Monday, 18th February 2019

Development and Regeneration

        Cellular Dynamics during morphogenesis

 

 

 Grupo-400

 


 

 

Nicole Gorfinkiel

CSciStaff

CPublications

 

 

 

 

Research summary:

 Fig01-300Tono
Schematic representation of the different stages of Dorsal Closure (dorsal view). Arrows indicate the different forces contributing to the process: the apical contraction of the AS generates a force that positively contributes to closure (red arrows) while the epidermis resist the dorsalward movement (blue arrows). A supra-cellular actin cable that forms at the interface between the AS and the epidermis also contributes to closure.
 
Fig02-300

Quantitative analysis in 2D of AS morphogenesis. Panel (1): Contraction of the AS during Dorsal Closure. Cellular membranes are labelled with E-Cadherin-GFP. Panel (2): Automatic tracking of AS cell interfaces during Dorsal Closure. Panel (3): Automatic tracking of AS cell areas during Dorsal Closure.

 

 

 

During embryonic development, groups of up to thousands of cells exhibit coordinated movements and deformations that eventually give rise to the complex three dimensional structures of organs and organisms..

The extraordinary development of microscopy techniques and the posiibility to follow morphogenetic processes in vivo using a variety of fluorescent reporters make now posible to visualize andquantify molecular, celular and tissue processes in real time. These novel approaches are starting to reveal the DYNAMICS ofdevelopmental processes and are revolutionizing the field of Developmental Biology. Moreover, mechanics –forces, motions andelasticity- has emerged as an important player during collective cell movements. One of the challenges in the área of morphogenesis isto understand how the interaction between biochemical and mechanical processes at different temporal and spatial scales gives rise tothe activity of tissues.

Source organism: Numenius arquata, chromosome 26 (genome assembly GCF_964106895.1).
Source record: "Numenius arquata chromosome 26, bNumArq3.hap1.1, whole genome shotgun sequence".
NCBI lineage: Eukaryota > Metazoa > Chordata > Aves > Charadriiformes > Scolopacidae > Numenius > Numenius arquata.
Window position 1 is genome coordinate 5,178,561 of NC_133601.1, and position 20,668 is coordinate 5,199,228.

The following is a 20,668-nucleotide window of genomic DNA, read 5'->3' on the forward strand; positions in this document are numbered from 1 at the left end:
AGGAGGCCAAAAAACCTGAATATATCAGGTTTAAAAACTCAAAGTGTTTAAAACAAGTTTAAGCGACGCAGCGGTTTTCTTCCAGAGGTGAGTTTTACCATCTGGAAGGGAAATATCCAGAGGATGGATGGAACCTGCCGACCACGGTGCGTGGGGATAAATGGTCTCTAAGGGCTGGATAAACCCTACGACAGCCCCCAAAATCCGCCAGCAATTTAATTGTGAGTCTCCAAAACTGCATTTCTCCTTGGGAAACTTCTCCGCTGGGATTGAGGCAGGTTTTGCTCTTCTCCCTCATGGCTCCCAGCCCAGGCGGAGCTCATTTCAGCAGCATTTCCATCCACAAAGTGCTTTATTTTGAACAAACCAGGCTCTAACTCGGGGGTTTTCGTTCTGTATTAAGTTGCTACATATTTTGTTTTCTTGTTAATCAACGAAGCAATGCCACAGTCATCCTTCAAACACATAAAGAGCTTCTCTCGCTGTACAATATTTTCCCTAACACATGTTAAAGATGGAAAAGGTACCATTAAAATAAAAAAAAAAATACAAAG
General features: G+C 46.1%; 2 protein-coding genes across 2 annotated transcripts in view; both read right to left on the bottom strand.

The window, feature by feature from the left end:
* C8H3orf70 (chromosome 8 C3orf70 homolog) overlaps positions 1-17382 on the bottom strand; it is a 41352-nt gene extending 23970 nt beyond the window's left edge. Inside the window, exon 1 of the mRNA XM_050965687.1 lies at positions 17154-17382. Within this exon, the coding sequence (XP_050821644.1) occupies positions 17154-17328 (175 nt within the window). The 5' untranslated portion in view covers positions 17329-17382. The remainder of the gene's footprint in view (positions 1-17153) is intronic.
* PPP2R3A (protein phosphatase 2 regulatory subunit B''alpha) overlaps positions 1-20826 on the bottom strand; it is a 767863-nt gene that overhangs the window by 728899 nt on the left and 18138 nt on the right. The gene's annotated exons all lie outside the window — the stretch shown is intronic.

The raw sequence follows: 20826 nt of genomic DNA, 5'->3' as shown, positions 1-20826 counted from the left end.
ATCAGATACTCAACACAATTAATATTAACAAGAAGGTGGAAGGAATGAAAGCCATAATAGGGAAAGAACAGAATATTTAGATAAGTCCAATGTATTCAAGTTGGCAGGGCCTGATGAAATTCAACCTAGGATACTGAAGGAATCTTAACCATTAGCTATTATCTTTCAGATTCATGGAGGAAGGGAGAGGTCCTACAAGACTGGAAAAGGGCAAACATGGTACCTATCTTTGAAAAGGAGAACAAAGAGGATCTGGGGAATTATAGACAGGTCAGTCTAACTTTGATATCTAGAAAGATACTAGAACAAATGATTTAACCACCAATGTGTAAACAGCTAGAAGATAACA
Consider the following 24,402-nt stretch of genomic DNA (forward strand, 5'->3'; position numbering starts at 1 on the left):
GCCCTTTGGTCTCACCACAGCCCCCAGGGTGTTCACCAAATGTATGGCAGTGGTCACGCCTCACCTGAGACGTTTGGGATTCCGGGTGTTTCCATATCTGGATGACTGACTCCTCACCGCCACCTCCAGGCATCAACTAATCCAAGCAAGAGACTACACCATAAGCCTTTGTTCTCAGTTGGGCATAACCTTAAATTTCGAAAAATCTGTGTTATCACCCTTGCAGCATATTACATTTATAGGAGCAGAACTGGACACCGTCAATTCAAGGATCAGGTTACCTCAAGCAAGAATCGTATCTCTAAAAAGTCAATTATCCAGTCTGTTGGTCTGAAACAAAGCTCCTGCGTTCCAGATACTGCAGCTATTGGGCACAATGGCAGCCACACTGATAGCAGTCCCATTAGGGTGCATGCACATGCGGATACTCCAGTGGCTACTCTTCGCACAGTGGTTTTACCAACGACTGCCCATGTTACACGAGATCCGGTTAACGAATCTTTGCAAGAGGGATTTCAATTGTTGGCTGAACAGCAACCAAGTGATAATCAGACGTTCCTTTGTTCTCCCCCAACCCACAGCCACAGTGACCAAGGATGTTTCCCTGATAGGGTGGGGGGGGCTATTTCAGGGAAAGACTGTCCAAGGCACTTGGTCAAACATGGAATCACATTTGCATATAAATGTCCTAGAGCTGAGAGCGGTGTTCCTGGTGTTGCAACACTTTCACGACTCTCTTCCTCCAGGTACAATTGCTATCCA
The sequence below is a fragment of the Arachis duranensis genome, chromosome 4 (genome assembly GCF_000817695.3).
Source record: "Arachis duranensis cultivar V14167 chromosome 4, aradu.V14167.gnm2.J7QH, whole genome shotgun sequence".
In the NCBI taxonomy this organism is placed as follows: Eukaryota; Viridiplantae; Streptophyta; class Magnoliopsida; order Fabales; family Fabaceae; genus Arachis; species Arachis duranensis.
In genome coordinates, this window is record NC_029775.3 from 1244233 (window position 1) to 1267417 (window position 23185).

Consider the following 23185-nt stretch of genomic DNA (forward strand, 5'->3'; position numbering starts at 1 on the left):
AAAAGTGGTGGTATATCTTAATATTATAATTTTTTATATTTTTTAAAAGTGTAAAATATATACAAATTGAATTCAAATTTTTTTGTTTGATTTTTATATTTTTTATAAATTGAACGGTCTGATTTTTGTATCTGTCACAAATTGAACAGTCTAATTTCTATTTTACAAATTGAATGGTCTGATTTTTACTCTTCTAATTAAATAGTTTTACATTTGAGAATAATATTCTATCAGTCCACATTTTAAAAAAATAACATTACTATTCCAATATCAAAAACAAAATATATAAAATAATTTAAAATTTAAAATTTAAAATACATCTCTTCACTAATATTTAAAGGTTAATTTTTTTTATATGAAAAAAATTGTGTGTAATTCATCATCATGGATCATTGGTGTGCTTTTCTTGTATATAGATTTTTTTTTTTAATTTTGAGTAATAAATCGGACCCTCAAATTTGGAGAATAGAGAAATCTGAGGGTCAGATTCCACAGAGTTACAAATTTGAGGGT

Research in my lab tackles these questions using the process of Dorsal Closure in Drosophila, a morphogenetic process that has emerged as a reference for the study of more complex processes occuring in vertebrates such as neural tuve closure and wound healing. DorsalClosure is the porcess whereby interactions between two epitelial tissues, the epidermis and the amnioserosa contribute to generate thefinal shape of the Drosophila larvae. We use a combination of live imaging, quantitative image analysis, theoretical modeling, ingenetically and mechanically perturbed embryos to approach these problems

Work in the lab is organized along the following areas:

1) To understand the molecular and celular mechanisms underlying apical contraction in AS cells.

2) To understand how AS cells coordinate this activity accross the whole tissue.

3) To understand how tissue mechanical properties emerge from the activity of its constituent cells.

 


 

Latest publications:

  • Gorfinkiel, N. 2013. Mechano-chemical coupling drives cell area oscillations during morphogenesis. Biophys Journal 104: 1-3. Invited review
  • Lada, K., Gorfinkiel, N. and Martinez Arias, A. 2012. "Interactions between the amnioserosa and theepidermis revealed by the function of the u-shaped gene". Biology Open 1: 353-361.
  • Gorfinkiel, N.* and Blanchard, G*. 2011. Dynamics of actomyosin contractile activity during epithelial morphogenesis. Current Opinion in Cell Biology 23: 531-9. * corresponding authors
  • Blanchard, G. B., Murugesu, S., Adams, R. J., Martinez Arias, A. and Gorfinkiel, N.* 2010. Cytoskeletal dynamics and supracellular organisation of cell shape fluctuations during dorsal closure. Development 137,2743-2752. corresponding author
  • Gorfinkiel, N.*, Blanchard, G. B., Adams, R. J. A. & Martinez-Arias, A. 2009. Mechanical control of global cell behaviour during Dorsal Closure in Drosophila. Development 136, 1889-1898. * corresponding author.

 

 

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